Tutorial #1, why you can't measure 'changes in the speed of light'

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J. J. Lodder

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Sep 1, 2021, 3:27:09 PMSep 1
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The original discussion on the question has become muddled by side
paths, so I'll start again.
The assertion was that you can at least in principle use laboratory
measurements of the speed of light to see if it varies.

To see that you can't you need to have at least a vague idea
of how such measurements are done.
A) you build a stable light source.
B) you set up a fixed resonator for it to create a standing wave.
C) using the tricks of the trade you determine
how many wavelength there are in it.
D) idem, and far more difficult, you measure the frequency
of your light source, wrt to an atomic clock.
(frequency dividing, multiplexing, counting etc. very hard)
E) Knowing wavelength and frequency give you speed of light.

All this is the end point of a long evolution.
With a very broad brush:
Starting in the 19th century,
physicists were completely ignorant of the structure of matter,
so units such as platinum bars with scratches
were accepted without further thought.
The speed of light was something you measured with rulers and clocks.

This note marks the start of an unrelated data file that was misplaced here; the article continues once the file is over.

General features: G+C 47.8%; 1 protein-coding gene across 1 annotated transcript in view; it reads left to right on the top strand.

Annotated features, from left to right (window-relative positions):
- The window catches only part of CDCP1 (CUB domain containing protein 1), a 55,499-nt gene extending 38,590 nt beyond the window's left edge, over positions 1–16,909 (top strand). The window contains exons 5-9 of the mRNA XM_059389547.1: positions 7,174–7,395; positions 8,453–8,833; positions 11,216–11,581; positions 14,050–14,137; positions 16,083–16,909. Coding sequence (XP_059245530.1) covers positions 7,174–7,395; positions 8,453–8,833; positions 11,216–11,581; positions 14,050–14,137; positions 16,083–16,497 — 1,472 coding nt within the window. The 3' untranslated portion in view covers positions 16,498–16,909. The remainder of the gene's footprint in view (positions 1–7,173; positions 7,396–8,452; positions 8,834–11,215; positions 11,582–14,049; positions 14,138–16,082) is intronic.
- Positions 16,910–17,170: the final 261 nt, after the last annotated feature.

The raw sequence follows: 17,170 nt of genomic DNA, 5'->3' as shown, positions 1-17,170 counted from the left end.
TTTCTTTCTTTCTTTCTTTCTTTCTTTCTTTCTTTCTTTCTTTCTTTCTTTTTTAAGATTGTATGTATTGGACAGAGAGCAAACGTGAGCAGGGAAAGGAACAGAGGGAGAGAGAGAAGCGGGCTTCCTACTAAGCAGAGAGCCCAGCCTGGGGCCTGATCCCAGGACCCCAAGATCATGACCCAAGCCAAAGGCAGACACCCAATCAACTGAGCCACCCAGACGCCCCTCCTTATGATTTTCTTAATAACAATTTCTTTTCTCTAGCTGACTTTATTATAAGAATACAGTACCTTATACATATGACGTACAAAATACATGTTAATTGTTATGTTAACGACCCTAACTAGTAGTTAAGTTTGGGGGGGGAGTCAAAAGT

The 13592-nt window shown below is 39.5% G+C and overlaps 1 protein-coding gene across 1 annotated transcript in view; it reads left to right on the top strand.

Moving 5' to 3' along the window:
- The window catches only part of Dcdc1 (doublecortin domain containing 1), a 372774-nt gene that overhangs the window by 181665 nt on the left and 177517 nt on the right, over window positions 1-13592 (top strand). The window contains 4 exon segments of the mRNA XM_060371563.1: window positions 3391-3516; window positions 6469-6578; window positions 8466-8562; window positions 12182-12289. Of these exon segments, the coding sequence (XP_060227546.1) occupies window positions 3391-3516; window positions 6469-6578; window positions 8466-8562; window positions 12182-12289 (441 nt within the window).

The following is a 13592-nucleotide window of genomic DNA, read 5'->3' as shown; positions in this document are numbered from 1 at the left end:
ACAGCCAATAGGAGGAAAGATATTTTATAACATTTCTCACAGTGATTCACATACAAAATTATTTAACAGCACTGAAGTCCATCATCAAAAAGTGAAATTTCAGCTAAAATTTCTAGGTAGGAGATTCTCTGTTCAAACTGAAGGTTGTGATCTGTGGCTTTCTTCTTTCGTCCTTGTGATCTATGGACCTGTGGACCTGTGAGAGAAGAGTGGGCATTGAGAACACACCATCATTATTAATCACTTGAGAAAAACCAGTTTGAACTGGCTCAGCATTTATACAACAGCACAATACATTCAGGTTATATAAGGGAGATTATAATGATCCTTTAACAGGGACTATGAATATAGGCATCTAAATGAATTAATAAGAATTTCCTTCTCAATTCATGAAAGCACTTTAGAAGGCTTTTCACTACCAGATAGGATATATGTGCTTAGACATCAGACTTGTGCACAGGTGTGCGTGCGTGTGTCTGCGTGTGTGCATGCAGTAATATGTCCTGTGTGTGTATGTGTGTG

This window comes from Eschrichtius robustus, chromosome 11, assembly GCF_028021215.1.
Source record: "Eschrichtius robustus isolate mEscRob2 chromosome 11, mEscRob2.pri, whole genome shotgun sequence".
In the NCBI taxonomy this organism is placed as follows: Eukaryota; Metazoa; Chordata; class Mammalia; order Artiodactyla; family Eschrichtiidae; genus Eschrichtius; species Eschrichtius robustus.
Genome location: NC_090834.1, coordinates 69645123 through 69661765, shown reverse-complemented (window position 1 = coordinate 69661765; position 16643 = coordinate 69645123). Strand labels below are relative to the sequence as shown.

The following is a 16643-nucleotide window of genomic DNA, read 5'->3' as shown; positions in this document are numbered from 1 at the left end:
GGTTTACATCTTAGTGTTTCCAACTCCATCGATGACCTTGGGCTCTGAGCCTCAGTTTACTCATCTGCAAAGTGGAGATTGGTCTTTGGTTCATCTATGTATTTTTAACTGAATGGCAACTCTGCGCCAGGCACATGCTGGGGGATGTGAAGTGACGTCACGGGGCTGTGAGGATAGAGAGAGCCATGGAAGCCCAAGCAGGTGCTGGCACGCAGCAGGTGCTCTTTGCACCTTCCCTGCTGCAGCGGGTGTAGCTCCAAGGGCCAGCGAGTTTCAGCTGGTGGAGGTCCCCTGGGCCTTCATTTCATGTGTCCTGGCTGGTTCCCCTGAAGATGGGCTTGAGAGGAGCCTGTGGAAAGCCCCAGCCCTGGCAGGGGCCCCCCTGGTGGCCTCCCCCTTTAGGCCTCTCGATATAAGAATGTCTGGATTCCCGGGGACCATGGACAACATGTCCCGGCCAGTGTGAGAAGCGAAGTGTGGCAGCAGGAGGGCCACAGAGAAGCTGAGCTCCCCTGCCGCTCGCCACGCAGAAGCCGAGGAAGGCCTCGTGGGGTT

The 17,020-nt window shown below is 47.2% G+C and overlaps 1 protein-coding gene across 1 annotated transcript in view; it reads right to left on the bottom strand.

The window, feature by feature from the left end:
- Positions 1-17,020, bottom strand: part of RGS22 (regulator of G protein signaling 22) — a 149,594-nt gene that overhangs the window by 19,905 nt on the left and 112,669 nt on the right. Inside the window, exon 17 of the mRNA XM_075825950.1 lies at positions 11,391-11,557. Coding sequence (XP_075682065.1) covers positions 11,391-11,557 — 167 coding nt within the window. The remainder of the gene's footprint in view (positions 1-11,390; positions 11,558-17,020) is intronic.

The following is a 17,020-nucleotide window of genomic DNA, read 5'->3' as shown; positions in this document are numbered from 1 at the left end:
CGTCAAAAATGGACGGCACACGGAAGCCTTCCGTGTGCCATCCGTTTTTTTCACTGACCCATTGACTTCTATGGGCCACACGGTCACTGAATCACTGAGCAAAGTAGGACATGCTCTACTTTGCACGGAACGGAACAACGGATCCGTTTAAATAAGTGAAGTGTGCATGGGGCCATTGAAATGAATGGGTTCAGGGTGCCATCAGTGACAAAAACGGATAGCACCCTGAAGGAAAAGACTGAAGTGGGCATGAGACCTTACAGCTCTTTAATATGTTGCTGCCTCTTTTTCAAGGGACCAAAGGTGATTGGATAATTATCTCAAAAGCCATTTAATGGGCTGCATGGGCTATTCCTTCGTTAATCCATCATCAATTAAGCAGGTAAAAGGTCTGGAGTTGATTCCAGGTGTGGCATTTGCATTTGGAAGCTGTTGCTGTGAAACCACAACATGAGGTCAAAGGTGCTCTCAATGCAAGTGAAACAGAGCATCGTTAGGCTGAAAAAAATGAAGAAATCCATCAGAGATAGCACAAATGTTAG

By the end of the 19th people like Rowland
started optical precision measurements,
using interferometry and spectral lines with calibrated wavelengths.
Ultimately all modern precision manufacture came to depend on it.

This soon raised a problem:
the precision of wavelength calibrations inceased to the point
where it came to be limited by the precision to which meter rods
could be reproduced at the site where the wavelength measurements
were done.

So the next step was obvious and inevitable:
the meter was redefined in terms of a suitable stable wavelength,
and the metal bars and blocks became secondary standards.

Next came the precision speed of light measurements, see above.
Again, the same problem arose:
the precision of the light speed measurement was limited
by the accuracy to which that standard wavelength could be reproduced.

So, again, the meter was redefined
now in terms of the frequency of the light source
and a defined value for the speed of light.

This eliminated the meter completely as a fundamental unit,
and all measurements of distance and size
were reduced to measurements of time intervals.
What used to be a measurement of the speed of light
now became a calibration of a standard wavelength,
so of a secondary meter standard.

So the speed of light has dropped out of the story.
If it were to change,
all -measured- lengths of all objects would change in the same way,
and by Alice, this would be unobservable.

Next comes the very good question:
in how far does this capture physical reality?
After all, we can invent other length units.
Would they all vary in the same way? Can we test this?

Going back in history,
the only other length unit that is reproducible enough
for comparison is the metal bar meter.
Supposing some fundemental things are time dependent,
would the platinum meter change in the same way
as the optically defined meter?
(or as I joked several times already,